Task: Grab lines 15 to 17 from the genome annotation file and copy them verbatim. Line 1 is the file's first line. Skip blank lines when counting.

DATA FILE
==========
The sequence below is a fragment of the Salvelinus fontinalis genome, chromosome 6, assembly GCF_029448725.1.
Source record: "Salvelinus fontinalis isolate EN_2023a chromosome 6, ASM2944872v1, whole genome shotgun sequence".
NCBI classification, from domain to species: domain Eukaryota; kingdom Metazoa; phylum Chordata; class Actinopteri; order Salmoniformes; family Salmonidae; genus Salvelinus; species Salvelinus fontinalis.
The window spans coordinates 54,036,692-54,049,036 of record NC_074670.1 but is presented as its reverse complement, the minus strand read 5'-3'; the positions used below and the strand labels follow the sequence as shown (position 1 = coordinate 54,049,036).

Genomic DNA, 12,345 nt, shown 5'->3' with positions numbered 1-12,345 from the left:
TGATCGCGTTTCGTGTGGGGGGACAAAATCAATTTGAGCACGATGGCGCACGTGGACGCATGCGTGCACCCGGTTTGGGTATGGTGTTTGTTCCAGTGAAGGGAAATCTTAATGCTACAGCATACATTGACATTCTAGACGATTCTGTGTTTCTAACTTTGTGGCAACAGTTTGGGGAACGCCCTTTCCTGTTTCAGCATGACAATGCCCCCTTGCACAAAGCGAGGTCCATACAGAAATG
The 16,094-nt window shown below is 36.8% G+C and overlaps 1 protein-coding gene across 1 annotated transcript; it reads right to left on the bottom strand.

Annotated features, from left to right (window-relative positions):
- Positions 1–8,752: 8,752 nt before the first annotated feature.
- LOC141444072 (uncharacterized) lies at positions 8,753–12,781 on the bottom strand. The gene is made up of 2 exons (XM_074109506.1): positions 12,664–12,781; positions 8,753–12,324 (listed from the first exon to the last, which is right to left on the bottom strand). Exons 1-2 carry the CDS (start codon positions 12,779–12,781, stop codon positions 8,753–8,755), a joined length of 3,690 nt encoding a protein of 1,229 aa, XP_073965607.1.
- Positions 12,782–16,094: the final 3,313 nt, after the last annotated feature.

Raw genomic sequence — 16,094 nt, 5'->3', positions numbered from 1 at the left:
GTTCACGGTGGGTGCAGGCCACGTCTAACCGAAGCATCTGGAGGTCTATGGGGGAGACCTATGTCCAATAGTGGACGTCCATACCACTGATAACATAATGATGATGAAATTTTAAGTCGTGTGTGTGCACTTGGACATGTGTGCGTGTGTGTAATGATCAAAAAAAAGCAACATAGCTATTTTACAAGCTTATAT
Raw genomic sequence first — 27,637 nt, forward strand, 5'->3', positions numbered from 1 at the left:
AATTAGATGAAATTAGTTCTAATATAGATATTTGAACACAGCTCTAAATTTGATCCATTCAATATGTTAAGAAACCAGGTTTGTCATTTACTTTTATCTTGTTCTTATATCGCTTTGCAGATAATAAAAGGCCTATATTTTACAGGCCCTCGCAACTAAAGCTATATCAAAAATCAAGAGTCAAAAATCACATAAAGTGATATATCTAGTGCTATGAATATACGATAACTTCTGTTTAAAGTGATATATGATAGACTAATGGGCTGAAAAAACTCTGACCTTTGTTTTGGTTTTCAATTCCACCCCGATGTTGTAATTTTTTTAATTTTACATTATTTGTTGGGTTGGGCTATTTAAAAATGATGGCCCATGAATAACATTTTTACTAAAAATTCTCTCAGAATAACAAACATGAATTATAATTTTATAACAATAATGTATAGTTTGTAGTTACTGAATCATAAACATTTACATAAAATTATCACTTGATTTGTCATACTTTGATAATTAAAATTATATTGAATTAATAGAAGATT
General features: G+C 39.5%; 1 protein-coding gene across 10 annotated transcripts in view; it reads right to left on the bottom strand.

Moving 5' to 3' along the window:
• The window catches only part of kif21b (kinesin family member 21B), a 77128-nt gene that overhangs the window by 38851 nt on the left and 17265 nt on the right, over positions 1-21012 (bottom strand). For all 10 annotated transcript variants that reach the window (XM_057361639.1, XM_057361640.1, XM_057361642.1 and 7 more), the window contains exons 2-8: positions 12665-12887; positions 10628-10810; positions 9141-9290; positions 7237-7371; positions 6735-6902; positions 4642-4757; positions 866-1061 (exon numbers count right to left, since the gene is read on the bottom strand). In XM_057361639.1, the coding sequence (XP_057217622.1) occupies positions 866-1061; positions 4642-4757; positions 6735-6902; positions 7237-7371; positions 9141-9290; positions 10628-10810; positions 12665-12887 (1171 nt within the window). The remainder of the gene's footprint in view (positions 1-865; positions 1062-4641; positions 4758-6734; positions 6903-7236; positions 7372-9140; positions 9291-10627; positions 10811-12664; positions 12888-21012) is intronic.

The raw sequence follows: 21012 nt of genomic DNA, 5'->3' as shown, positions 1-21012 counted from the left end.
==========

AATTAGATGAAATTAGTTCTAATATAGATATTTGAACACAGCTCTAAATTTGATCCATTCAATATGTTAAGAAACCAGGTTTGTCATTTACTTTTATCTTGTTCTTATATCGCTTTGCAGATAATAAAAGGCCTATATTTTACAGGCCCTCGCAACTAAAGCTATATCAAAAATCAAGAGTCAAAAATCACATAAAGTGATATATCTAGTGCTATGAATATACGATAACTTCTGTTTAAAGTGATATATGATAGACTAATGGGCTGAAAAAACTCTGACCTTTGTTTTGGTTTTCAATTCCACCCCGATGTTGTAATTTTTTTAATTTTACATTATTTGTTGGGTTGGGCTATTTAAAAATGATGGCCCATGAATAACATTTTTACTAAAAATTCTCTCAGAATAACAAACATGAATTATAATTTTATAACAATAATGTATAGTTTGTAGTTACTGAATCATAAACATTTACATAAAATTATCACTTGATTTGTCATACTTTGATAATTAAAATTATATTGAATTAATAGAAGATT
General features: G+C 39.5%; 1 protein-coding gene across 10 annotated transcripts in view; it reads right to left on the bottom strand.

Moving 5' to 3' along the window: